Depression Outcomes of Spanish-and English-Speaking Hispanic Outpatients in STAR*D

Department of Psychiatry, Harbor-UCLA Medical Center, Torrance, CA 90509, USA.
Psychiatric services (Washington, D.C.) (Impact Factor: 2.41). 12/2008; 59(11):1273-84. DOI: 10.1176/
Source: PubMed


This secondary data analysis from the Sequenced Treatment Alternatives to Relieve Depression (STAR*D) study compared clinical characteristics and outcome after citalopram treatment for Hispanic outpatients whose language preference was English (N=121) or Spanish (N=74).
Data for Hispanic outpatients with nonpsychotic major depression were gathered from two STAR*D regional centers. Participants received citalopram for up to 14 weeks, with dosage adjustments based on routine clinical assessments. Efforts were made to achieve remission with a measurement-based care approach, with adjustments symptoms and side effects.
Spanish speakers were older, were more likely to be women, were less educated, had lower income, had more medical burden, and were more likely than English speakers to be seen in primary care rather than in psychiatric clinics. Compared with Spanish speakers, English speakers had more previous suicide attempts and more family history of mood disorders. The groups did not differ in a clinically meaningful way in severity of depression. Before adjustment for baseline differences, Spanish-speaking participants had lower rates of and slower times to remission and response compared with English speakers. After adjustment for baseline variables, these differences were no longer significant. Relapse rates did not differ between groups.
Compared with English-speaking Hispanic patients, Spanish-speaking Hispanic patients may have a less robust response to antidepressants. The reasons for this are not clear but may include more disadvantaged social status. The degree to which these results can be generalized to other Hispanic populations or to other non-English-speaking groups remains to be seen.

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    • "The adequacy of the psychometric properties of the QIDS-SR 16 has been demonstrated across multiple and diverse samples, primarily in the USA: outpatients with MDD (Carmody et al., 2006; Liu et al., 2013; Rush et al., 2003; Trivedi et al., 2004; Zimmerman et al., 2012) or bipolar disorder (Bernstein et al., 2010a; Trivedi et al., 2004); primary-care medical patients (Lamoureux et al., 2010); patients with chronic kidney disease (Hedayati et al., 2009) or with co-morbid asthma and MDD (Brown et al., 2008); adolescents (Bernstein et al., 2010b), young adults (González et al., 2013), and elderly individuals (Doraiswamy et al., 2010). Although the Spanish version of the QIDS-SR 16 is increasingly used (e.g., Bernstein et al., 2007; Feinberg et al., 2014; Lesser et al., 2008; Rush et al., 2006b; Trinh et al., 2011), to date, there is a striking lack of studies addressing its psychometric properties. By contrast, these have been recently examined for the parent IDS- SR 30 in a large Spanish sample of MDD patients (Gili et al., 2011). "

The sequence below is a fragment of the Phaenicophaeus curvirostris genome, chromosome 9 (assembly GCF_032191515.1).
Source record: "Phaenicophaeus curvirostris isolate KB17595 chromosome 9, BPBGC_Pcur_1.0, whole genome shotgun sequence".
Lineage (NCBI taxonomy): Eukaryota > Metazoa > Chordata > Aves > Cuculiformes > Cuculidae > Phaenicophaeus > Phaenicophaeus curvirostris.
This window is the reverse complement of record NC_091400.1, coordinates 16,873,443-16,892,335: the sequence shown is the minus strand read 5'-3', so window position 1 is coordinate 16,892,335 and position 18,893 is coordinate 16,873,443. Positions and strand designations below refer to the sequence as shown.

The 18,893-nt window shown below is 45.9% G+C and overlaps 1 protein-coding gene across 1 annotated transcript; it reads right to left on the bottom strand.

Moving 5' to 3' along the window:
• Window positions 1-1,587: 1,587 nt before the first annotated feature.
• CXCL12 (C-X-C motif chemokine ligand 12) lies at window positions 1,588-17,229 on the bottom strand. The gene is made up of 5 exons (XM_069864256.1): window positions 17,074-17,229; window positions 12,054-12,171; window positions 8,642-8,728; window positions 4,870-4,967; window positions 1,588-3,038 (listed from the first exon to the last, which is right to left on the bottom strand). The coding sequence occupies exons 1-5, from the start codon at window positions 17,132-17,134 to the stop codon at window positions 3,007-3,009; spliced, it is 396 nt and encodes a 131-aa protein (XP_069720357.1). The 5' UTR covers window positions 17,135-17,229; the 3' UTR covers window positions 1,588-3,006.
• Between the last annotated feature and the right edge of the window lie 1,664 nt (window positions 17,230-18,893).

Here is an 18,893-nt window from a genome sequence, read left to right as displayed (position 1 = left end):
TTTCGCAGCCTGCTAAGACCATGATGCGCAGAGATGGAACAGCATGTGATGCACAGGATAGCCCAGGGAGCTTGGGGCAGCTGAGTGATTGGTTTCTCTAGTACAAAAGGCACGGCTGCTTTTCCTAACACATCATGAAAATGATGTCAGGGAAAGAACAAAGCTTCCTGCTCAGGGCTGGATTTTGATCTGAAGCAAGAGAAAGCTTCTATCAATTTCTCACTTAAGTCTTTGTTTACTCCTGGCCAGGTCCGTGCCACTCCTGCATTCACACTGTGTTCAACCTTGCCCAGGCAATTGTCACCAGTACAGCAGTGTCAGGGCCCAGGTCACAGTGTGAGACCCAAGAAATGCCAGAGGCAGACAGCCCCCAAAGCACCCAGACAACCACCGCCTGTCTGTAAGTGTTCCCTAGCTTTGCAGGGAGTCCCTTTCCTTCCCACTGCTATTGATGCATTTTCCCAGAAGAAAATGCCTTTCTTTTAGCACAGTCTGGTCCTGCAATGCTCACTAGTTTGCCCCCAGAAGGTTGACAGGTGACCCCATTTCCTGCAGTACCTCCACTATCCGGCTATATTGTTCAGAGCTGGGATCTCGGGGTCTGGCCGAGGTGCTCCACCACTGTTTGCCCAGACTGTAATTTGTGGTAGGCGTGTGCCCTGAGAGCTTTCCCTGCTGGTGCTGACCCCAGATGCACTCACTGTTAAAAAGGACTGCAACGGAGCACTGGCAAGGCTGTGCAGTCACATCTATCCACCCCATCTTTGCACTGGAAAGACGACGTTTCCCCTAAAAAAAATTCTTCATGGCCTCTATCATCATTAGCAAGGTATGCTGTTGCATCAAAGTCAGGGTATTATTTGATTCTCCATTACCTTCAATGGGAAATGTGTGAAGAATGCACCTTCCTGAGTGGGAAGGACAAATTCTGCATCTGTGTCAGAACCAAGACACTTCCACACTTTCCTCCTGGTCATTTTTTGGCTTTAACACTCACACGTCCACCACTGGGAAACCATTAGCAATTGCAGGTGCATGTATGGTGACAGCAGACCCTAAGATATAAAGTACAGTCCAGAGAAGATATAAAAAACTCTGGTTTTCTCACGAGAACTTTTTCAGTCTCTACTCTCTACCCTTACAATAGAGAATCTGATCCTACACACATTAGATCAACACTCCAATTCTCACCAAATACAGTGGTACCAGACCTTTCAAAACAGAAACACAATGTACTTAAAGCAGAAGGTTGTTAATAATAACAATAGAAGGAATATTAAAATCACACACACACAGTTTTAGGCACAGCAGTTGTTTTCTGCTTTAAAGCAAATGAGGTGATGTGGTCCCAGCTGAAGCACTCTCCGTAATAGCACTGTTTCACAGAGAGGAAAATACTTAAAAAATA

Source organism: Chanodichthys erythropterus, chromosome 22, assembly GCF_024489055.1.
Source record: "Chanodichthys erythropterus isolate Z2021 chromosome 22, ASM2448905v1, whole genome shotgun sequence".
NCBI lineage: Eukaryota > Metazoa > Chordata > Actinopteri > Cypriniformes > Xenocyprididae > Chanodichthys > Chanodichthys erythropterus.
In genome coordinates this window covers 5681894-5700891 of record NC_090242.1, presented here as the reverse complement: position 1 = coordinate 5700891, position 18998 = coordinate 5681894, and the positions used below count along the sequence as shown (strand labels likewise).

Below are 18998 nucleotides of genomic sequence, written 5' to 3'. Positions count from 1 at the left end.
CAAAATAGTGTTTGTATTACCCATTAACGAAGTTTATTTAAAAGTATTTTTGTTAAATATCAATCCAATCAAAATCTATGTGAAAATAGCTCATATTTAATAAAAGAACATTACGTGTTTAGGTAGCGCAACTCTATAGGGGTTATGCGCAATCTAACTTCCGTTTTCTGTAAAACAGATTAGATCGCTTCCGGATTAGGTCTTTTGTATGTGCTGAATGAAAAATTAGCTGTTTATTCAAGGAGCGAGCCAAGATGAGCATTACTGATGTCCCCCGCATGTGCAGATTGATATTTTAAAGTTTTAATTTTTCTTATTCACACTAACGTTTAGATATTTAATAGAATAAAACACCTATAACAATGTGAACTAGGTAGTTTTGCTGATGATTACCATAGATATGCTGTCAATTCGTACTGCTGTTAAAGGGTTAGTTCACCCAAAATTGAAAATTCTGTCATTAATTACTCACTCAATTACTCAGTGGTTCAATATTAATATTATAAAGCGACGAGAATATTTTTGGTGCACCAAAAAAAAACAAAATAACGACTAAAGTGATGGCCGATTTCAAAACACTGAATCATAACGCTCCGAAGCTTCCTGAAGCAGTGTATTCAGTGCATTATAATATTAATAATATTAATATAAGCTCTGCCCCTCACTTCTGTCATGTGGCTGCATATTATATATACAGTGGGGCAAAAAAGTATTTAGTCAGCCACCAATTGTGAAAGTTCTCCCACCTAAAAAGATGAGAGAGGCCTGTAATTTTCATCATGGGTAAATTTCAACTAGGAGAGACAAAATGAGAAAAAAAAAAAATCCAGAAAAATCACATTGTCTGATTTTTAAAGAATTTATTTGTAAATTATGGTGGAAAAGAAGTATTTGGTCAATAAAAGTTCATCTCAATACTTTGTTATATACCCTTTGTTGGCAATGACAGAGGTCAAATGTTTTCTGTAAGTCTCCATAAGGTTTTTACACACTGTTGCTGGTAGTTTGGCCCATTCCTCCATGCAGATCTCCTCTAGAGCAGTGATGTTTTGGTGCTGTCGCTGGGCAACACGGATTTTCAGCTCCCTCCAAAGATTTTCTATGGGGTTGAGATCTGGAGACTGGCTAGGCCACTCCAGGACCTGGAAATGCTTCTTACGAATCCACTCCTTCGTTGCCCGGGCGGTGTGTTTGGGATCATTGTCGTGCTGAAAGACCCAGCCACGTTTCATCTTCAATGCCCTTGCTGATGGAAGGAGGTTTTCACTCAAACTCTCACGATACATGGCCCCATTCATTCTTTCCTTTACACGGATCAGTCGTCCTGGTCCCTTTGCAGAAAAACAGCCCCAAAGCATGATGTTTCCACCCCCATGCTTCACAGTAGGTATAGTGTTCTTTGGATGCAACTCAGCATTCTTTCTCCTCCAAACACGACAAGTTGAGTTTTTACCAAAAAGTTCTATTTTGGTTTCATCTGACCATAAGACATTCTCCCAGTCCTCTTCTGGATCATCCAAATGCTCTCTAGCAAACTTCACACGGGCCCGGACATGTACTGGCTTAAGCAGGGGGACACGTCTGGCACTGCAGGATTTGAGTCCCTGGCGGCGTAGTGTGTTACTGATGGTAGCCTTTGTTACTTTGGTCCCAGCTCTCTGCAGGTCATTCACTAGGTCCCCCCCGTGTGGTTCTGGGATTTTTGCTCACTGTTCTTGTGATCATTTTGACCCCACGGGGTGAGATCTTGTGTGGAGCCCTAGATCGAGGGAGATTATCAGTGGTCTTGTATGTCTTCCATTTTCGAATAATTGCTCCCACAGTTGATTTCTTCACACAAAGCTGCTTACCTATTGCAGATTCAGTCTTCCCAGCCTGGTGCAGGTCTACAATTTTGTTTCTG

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    ABSTRACT: Background Psychometrically robust and easy-to-administer scales for depressive symptoms are necessary for research and clinical assessment. This is a psychometric study of the Spanish version of the Quick Inventory of Depressive Symptomatology-Self-Report (QIDS-SR16) in a clinical sample. Method One-hundred and seventy-three patients (65% women) with a psychiatric disorder including depressive symptoms were recruited. Such symptoms were assessed by means of the QIDS-SR16 and two interviewer-rated instruments: the 17-item Hamilton Depression Rating Scale (HDRS17) and the Clinical Global Impression-Severity (CGI-S) scale. Self-rated measures of health-related quality of life, subjective happiness and perceived social support were also obtained. Dimensionality, internal consistency, construct validity, criterion validity, and responsiveness to change of the QIDS-SR16 were examined. Results Exploratory and confirmatory factor analyses replicated the original one-factor structure. The Spanish version of the QIDS-SR16 showed good to excellent internal consistency (α=0.88), convergent validity [HDRS17 (r=0.77), CGI-S (r=0.78)], and divergent validity [EuroQol-5D Visual Analogue Scale (r=−0.78), Subjective Happiness Scale (r=−0.72)]. The QIDS-SR16 was excellent in discriminating clinically significant from non-significant depressive symptomatology (area under ROC curve=0.93). It also showed a high sensitivity to treatment-related changes: patients with greater clinical improvement showed a greater decrease in QIDS-SR16 scores (p<0.001). Limitations The study was conducted in a single center, which may limit the generalizability of the findings. Conclusions The Spanish version of the QIDS-SR16 retains the soundness of metric characteristics of the original version which makes the scale an invaluable instrument to assess depressive symptoms.
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